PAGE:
Some say the peony gets its name from Paeon, physician to the Greek gods. Legend has it that after Paeon healed Hades from an injury using the curative properties of the plant, Hades turned the physican into a peony to save Paeon from the wrath of an enemy god. Queen Mariella and the Fable of the Peony explores the distinctive flower’s healing powers from the point of view of an insect.
Queen Mariella is the leader of the ants. She is “adored and beloved by all the creatures of the garden.” Just before she is to wed her true love, she becomes seriously ill. None of the doctor ants in her colony are able to diagnose or cure her, but her fiancé, Javier, recalls hearing bees buzzing about “a secret wax on a very special flower” that “helped one live a long and natural life.” The tale of Javier’s quest to obtain this substance for his queen breathes romance into the common garden phenomenon of ants swarming peony buds in the days preceding their bloom.
Queen Mariella and the Fable of the Peony unfolds as part of a conversation between young Diego and his abuelito, his grandfather, which takes place while they are gardening. Snappy dialogue gives dimension to the characters; their speech is peppered with Spanish phrases that are easily understood through context clues.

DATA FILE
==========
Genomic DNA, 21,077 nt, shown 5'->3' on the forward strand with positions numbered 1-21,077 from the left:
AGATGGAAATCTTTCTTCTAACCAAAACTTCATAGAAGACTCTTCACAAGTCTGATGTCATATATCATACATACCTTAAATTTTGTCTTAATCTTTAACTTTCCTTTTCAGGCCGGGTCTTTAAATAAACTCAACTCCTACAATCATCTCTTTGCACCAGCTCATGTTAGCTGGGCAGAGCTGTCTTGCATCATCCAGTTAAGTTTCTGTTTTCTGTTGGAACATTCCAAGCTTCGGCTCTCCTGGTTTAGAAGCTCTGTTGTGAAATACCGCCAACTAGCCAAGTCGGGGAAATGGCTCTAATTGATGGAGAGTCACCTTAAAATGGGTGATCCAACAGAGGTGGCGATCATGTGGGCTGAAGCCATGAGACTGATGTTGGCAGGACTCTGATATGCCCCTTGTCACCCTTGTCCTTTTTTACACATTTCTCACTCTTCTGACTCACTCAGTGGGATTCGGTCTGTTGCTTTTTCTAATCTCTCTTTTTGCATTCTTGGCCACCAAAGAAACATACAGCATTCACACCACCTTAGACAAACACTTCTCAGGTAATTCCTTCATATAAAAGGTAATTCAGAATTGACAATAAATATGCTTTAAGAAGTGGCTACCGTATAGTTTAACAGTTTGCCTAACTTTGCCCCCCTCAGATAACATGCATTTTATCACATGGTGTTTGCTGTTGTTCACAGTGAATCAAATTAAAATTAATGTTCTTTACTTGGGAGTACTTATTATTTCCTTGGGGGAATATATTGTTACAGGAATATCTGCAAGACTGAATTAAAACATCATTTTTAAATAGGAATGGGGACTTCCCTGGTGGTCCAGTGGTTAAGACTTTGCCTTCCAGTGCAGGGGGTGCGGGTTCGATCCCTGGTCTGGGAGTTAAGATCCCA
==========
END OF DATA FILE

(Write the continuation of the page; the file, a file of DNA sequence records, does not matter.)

The narration of the tale is less polished than the interaction between the main human characters. Occasional spots of awkward phrasing, like ants scurrying with “the fiercest dedication” rather than “fierce dedication,” or wicked spider’s traps of “intricately weaved webs” instead of “woven webs” disturb the flow. Certain words and phrases like “pure and natural love” and “knew of no cure” are repeated too often.
A one-page Language Key at the beginning of the book is helpful. Serviceable watercolor illustrations complement the text but add little to the story. The softly textured paintings of the peonies and other plant life are well done, while the human and animal images seem cartoonish and primitive. They don’t match the style or quality of their backdrops.
Grandfather tells Diego his garden is “alive with adventure and excitement day in and day out.” Queen Mariella and the Fable of the Peony lives up to that description, although readers in the upper range of the primary grades will best appreciate the bittersweet ending. Peonies have fascinated humans as far back as Ancient Greece, and this story invites a new audience to appreciate their beauty—and the magic of the ants who swarm them.